If North Korea were applying for a loan, no bank would lend it a dime because of its deplorable credit rating, yet the West, which often appears to bank more on hope than reality, continues to dole out food and other aid hoping good intentions change Pyongyang's behavior.

The Arms Control Association (ACA), "a national nonpartisan membership organization dedicated to promoting public understanding of and support for effective arms control policies," has compiled a list of North Korea's broken promises that includes selling missile and nuclear technology to Iran and other enemies of the United States. The list runs 37 pages.

Here's one item posted to ACA's website: "In 1994, faced with North Korea's announced intent to withdraw from the nuclear Nonproliferation Treaty (NPT), which requires non-nuclear weapon states to forswear the development and acquisition of nuclear weapons, the United States and North Korea signed the Agreed Framework. Under this agreement, Pyongyang committed to freezing its illicit plutonium weapons program in exchange for aid.

"Following the collapse of this agreement in 2002, North Korea claimed that it had withdrawn from the NPT in January 2003 and once again began operating its nuclear facilities."

By 2009, after what by then had become familiar disagreements over inspections leading to verification that North Korea was living up to its promises, Pyongyang violated the 2005 agreement by launching missiles and vowing never to return to talks, a pledge it repeated until this latest reported promise to hold new talks about abandoning its nuclear weapons.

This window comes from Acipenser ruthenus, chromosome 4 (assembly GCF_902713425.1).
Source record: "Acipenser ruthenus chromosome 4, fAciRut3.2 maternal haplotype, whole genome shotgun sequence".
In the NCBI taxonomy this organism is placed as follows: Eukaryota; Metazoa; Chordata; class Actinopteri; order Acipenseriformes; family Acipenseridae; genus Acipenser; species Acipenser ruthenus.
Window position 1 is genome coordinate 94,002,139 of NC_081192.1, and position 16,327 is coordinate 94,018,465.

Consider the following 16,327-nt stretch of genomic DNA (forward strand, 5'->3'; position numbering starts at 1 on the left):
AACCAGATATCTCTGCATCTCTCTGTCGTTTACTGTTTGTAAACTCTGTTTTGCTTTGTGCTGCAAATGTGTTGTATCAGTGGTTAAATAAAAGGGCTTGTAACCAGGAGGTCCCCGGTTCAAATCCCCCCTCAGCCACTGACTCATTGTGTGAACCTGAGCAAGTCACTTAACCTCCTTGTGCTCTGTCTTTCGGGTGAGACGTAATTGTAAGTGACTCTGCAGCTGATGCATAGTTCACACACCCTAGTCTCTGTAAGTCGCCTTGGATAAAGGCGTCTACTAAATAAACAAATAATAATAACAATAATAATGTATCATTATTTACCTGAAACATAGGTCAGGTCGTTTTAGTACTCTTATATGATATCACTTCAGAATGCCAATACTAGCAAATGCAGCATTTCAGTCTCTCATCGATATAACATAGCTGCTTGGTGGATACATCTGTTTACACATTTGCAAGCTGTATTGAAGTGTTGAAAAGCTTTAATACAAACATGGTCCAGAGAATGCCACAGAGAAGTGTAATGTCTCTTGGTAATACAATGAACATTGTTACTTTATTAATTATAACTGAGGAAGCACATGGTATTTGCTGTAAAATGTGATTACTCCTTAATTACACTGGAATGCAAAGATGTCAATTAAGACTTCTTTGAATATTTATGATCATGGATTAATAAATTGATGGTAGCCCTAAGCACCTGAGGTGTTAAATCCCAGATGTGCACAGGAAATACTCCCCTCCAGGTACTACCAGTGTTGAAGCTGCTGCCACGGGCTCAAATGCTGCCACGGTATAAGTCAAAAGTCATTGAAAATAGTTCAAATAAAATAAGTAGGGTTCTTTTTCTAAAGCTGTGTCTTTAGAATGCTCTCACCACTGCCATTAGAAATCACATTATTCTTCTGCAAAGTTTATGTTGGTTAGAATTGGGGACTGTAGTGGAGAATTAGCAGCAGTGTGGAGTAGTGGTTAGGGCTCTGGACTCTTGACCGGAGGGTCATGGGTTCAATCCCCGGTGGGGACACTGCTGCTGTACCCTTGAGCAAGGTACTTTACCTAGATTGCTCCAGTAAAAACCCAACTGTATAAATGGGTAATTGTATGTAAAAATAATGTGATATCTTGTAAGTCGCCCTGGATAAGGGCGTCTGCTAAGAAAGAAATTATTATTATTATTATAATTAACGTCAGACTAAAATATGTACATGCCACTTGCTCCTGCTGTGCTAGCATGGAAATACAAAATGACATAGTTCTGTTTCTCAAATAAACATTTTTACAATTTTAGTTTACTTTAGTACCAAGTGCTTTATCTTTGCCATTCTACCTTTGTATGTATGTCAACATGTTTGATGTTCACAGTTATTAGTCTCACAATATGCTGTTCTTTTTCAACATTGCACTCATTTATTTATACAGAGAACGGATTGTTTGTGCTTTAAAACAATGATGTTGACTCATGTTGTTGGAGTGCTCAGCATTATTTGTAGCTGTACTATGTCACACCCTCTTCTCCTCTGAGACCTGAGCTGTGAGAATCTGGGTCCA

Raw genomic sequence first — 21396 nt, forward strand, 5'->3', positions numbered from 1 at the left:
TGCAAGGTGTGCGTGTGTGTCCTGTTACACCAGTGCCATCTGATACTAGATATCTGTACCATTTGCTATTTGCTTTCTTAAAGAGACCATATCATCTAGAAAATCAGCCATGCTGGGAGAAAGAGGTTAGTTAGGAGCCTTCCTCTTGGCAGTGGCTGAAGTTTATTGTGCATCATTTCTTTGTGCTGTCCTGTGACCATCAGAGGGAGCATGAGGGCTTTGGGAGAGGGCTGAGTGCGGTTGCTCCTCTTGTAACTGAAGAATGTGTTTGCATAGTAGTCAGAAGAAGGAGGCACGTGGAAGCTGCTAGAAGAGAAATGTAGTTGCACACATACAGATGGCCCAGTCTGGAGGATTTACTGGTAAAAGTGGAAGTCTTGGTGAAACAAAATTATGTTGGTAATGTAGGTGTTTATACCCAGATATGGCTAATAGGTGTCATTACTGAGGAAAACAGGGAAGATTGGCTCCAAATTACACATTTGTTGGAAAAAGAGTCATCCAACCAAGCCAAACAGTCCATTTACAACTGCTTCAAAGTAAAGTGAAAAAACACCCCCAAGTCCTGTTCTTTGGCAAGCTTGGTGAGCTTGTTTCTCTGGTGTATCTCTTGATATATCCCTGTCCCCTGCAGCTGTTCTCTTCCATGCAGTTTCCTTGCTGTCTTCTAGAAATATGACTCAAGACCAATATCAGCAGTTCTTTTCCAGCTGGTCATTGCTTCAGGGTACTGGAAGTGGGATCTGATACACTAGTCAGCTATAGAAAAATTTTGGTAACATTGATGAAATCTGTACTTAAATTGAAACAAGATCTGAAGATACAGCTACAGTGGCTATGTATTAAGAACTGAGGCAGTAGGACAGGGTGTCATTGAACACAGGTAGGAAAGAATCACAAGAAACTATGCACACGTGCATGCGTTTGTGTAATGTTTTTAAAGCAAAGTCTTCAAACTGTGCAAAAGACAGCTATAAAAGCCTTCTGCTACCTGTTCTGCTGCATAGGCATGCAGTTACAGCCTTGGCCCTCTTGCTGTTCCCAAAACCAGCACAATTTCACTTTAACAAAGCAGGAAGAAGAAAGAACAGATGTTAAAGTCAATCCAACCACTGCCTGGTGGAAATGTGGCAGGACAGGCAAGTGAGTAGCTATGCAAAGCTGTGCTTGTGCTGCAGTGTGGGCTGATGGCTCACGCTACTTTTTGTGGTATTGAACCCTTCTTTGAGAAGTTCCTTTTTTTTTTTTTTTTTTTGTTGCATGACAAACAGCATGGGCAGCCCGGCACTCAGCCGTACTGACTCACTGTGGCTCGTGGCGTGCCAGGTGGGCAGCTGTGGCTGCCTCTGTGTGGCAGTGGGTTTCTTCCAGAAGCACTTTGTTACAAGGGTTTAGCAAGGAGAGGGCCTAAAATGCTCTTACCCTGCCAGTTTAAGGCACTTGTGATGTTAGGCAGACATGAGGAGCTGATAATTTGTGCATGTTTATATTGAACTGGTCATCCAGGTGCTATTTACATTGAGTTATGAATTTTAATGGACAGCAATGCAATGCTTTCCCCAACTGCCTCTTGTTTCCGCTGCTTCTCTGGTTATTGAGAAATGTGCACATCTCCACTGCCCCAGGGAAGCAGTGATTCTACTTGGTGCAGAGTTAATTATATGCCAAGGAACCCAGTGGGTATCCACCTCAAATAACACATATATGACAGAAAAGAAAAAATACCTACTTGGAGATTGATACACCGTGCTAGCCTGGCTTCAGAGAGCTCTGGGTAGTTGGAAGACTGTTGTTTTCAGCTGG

In November, President Trump properly returned North Korea to the list of state sponsors of terrorism. Pyongyang had been there before, but was removed in 2008. Not that it had stopped sponsoring terrorism, but the West does these sorts of things from time to time, falsely believing that what free people do affects the behavior of tyrants and dictators. Apparently, we have forgotten that communists lie as a matter of policy.

Assuming North Korea is now serious about talks following Kim Jong-un's promise to never abandon his nukes (that promise is more credible), what is likely to come of it? If history proves anything — and it does — the answer is nothing that will benefit South Korea, the rest of Asia and most especially the United States. But it will make us feel good for "trying." Kim knows this. It's probably why he will lead us down this dark road again, only to get mugged at the end of it.

OURS: Lawmakers too generous with pay plan

South Dakota lawmakers have negotiated a pay raise for themselves. And it’s just not any pay raise — it’s a 97 percent hike with a guaranteed annual increase, which some might call an entitlement, meaning it does not have to be earned.